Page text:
A humbled and diminished ZTE has resumed trading after making extensive concessions to the US, but investors almost halved its market value.

Scott Bicheno

June 13, 2018

4 Min Read
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A humbled and diminished ZTE has resumed trading after making extensive concessions to the US, but investors almost halved its market value.

ZTE stock resumed trading on the Hong Kong exchange following US President Trump’s intervention to overturn the US export ban imposed on it earlier this year, prompting ZTE to throw in the towel a month ago. But a combination of taking a month off, some pretty severe further sanctions from the US and enduring concerns that it’s not out of the woods yet prompted a massive sell-off.

‘The Company…reached a superseding settlement agreement with BIS to supersede the settlement agreement signed between ZTE and BIS in March 2017,’ said a ZTE filing. ‘According to the Agreement, ZTE will pay civil monetary penalties totalling USD1.4 billion, including a lump sum payment of USD1 billion to be paid within 60 days of the issuance of the 8 June 2018 Order, and an additional suspended penalty of USD0.4 billion to be placed within 90 days of the issuance of the 8 June 2018 Order in an escrow account with a U.S. bank selected by ZTE and approved by BIS for the Probationary Period.’

So, basically, BIS has said ‘we can make the problem go away for $1.4 bil,’ but that’s not the end of the matter. ZTE needs to commit several further acts of self-abasement before BIS will consider its atonement complete, which we have copied from the filing below. There’s also the matter of the US Senators who aren’t happy with Trump’s unilateral intervention and may yet scupper this compromise. On top of all that it remains highly debatable that ZTE will ever recover its reputation in the telecoms industry even if it fully escapes from its current predicament.


The Agreement also includes the following key terms:

  1. A new denial order (the “New Denial Order”) for a period of ten years from the issuance of the 8 June 2018 Order (the “Probationary Period”) that would, among other things, restrict and prohibit ZTE from applying for, obtaining, or using any license, license exception, or export control document, and participating in any way in any transaction involving any commodity, software, or technology that is subject to the U.S. Export Administration Regulations (the “Regulations”) shall be imposed, but the New Denial Order shall be suspended during the Probationary Period, and thereafter be waived subject to ZTE’s compliance with the Agreement and the 8 June 2018 Order.

  2. ZTE shall replace the entire boards of directors (the “Boards of Directors”) of both the Company and ZTE Kangxun within 30 days of the issuance of the 8 June 2018 Order. Within 30 days of replacing the Boards of Directors, ZTE shall create special audit/compliance committees under the Boards of Directors composed of three or more independent members of the new Boards of Directors. The chair of the Boards of Directors can be a member of the committee but cannot chair the committee.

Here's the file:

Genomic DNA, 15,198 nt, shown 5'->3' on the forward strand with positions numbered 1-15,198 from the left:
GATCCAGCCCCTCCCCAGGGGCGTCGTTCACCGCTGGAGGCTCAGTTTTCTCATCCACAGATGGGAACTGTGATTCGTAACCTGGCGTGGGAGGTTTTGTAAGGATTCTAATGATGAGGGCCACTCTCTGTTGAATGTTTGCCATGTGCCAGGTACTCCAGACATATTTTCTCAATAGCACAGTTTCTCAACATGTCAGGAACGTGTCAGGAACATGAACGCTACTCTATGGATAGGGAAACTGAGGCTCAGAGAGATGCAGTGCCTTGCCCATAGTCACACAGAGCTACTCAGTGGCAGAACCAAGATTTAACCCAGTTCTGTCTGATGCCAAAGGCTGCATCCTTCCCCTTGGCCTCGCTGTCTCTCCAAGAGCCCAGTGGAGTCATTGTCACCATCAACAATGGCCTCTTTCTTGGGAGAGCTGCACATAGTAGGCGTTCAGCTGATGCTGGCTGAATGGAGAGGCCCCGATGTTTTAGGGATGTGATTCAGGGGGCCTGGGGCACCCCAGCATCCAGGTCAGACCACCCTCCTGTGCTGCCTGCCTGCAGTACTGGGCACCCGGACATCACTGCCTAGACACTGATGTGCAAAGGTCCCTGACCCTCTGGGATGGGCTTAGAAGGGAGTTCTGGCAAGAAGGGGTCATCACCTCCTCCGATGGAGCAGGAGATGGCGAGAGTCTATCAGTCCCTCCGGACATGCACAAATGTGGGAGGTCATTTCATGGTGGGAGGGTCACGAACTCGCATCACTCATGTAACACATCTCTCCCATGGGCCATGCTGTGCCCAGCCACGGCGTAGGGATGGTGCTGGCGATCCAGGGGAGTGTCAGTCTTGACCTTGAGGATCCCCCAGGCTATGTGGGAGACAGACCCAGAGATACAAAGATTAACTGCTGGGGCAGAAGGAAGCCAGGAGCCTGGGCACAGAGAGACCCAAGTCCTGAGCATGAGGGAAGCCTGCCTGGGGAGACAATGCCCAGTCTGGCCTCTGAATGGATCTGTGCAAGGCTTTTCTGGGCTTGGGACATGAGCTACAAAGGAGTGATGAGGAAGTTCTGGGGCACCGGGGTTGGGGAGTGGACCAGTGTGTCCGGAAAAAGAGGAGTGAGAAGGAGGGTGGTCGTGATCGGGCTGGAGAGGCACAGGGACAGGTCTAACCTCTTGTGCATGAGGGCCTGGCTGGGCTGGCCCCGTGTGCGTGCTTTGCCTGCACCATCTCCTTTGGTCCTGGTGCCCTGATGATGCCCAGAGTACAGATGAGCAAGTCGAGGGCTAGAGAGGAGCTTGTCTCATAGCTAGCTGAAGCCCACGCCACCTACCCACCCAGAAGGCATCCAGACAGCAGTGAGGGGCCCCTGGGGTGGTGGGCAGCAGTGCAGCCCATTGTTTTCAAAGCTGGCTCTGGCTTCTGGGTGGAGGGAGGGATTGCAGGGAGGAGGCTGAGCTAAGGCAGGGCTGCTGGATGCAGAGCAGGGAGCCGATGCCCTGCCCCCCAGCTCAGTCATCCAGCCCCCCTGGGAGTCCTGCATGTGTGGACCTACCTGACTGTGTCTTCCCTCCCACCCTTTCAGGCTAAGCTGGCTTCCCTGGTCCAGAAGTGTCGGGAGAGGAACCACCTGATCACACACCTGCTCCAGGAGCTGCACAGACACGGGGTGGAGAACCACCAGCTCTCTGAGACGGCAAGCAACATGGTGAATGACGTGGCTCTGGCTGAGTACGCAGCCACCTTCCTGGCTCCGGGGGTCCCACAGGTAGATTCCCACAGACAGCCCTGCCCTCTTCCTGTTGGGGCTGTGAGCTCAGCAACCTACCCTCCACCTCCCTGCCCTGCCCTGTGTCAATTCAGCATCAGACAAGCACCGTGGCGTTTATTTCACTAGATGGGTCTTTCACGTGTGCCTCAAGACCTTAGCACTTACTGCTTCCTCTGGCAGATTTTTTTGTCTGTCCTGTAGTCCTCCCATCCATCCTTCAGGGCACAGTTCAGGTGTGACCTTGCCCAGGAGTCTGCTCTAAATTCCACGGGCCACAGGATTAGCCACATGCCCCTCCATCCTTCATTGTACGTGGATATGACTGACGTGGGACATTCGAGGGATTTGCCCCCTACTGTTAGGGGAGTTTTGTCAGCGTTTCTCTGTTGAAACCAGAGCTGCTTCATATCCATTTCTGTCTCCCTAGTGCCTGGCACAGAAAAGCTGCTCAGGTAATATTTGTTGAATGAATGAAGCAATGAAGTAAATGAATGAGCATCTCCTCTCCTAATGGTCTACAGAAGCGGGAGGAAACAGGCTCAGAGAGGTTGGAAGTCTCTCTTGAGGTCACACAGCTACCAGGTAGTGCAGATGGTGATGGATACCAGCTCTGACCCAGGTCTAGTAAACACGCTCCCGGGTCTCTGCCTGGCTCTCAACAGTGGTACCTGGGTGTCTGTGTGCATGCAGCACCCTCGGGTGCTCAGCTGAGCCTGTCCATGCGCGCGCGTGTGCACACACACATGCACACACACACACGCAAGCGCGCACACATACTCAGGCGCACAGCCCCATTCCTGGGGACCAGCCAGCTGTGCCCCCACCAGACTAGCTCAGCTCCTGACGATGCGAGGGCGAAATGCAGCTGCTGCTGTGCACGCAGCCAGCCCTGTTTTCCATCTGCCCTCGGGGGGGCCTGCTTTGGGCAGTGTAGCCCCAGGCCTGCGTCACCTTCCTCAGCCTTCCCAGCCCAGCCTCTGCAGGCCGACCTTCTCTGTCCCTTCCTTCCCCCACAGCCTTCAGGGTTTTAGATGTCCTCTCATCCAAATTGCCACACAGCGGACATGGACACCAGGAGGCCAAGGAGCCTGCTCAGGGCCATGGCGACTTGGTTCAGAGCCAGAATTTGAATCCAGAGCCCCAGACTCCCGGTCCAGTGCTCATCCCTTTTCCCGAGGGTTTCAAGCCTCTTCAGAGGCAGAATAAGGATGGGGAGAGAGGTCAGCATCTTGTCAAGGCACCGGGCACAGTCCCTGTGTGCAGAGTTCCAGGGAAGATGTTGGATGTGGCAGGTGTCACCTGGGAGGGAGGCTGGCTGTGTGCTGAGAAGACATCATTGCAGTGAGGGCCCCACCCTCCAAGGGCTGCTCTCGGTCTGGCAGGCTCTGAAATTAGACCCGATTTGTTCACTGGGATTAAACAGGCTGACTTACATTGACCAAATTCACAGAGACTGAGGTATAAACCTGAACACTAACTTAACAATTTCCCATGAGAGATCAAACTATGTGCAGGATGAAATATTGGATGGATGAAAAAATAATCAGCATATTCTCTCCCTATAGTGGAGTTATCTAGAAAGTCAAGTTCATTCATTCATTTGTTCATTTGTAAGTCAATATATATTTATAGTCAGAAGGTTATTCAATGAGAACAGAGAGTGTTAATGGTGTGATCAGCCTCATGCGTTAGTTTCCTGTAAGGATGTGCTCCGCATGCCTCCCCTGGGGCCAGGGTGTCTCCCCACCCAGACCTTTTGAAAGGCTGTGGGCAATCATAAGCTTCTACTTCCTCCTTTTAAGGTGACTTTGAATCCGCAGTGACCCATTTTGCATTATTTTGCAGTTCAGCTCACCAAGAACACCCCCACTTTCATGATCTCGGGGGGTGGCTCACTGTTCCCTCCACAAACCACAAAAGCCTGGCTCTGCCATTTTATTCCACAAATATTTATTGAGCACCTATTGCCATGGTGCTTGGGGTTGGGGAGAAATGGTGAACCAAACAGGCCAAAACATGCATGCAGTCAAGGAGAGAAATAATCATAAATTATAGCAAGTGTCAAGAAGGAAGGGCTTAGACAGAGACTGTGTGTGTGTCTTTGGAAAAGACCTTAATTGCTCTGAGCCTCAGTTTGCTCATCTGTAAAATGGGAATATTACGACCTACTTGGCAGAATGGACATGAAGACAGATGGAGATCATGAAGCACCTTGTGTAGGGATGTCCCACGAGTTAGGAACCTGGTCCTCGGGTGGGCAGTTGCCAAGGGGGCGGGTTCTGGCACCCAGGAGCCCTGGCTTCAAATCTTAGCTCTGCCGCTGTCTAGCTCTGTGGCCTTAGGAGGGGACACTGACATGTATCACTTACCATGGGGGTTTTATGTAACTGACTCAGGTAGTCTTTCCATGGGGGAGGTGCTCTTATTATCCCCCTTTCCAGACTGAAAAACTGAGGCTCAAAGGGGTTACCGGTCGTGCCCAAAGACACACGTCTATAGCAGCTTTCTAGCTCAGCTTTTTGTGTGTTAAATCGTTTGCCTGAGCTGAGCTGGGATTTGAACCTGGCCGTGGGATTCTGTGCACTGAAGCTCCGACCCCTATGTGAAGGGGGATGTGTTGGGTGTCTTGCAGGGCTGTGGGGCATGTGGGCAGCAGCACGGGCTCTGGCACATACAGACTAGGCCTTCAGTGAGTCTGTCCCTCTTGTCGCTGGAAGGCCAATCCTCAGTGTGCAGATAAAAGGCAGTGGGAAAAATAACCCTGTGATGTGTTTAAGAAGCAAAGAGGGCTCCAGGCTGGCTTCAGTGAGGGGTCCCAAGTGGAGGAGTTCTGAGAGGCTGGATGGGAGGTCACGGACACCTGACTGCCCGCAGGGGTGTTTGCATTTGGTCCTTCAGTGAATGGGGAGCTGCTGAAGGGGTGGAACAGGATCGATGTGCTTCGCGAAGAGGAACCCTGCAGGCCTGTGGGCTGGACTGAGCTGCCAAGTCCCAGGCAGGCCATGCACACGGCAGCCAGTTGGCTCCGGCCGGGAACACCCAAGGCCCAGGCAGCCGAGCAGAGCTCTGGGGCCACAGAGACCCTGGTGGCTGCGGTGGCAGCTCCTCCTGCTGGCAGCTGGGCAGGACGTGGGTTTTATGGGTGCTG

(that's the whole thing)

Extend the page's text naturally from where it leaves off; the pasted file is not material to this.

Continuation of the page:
3. ZTE shall terminate all current members of the senior leadership of both the Company and ZTE Kangxun at or above the senior vice president level as well any executive or officer who participated in, oversaw, or was otherwise responsible for the conduct described in the proposed charging letter issued by BIS in March 2017 or the 15 April 2018 Denial Order, within 30 days of the issuance of the 8 June 2018 Order, and prohibit the re-hire of those employees by ZTE and any of its subsidiaries or affiliates. ZTE will promptly report to BIS on its implementation of this term. BIS, at its sole discretion, may consider exemptions to this term.

  4. ZTE shall retain at its expense an independent special compliance coordinator (“SCC”) within 30 days of the issuance of the 8 June 2018 Order to coordinate, monitor, assess, and report on compliance by ZTE and its subsidiaries or affiliates worldwide with the U.S. Export Administration Act of 1979, the Regulations, the Agreement and the 8 June 2018 Order during 3 the Probationary Period. The SCC will report to the chief executive officer and the Board of Directors of ZTE and to BIS, equally.

  5. ZTE shall complete and submit nine audit reports of its compliance with U.S. export control laws. At the conclusion of the term of the independent compliance monitor created according to the agreement signed between the Company and the United States Department of Justice (as disclosed in the announcement of the Company dated 8 March 2017) and any related court orders, the SCC will be responsible for conducting the six remaining audit reports.

  6. ZTE shall provide extensive training on applicable export control requirements to its leadership, management and employees, and the leadership, management and employees of its subsidiaries, affiliates, and other entities worldwide over which it has ownership or control.

About the Author(s)

Scott Bicheno

As the Editorial Director of Telecoms.com, Scott oversees all editorial activity on the site and also manages the Telecoms.com Intelligence arm, which focuses on analysis and bespoke content.
Scott has been covering the mobile phone and broader technology industries for over ten years. Prior to Telecoms.com Scott was the primary smartphone specialist at industry analyst Strategy Analytics’. Before that Scott was a technology journalist, covering the PC and telecoms sectors from a business perspective.
Follow him @scottbicheno

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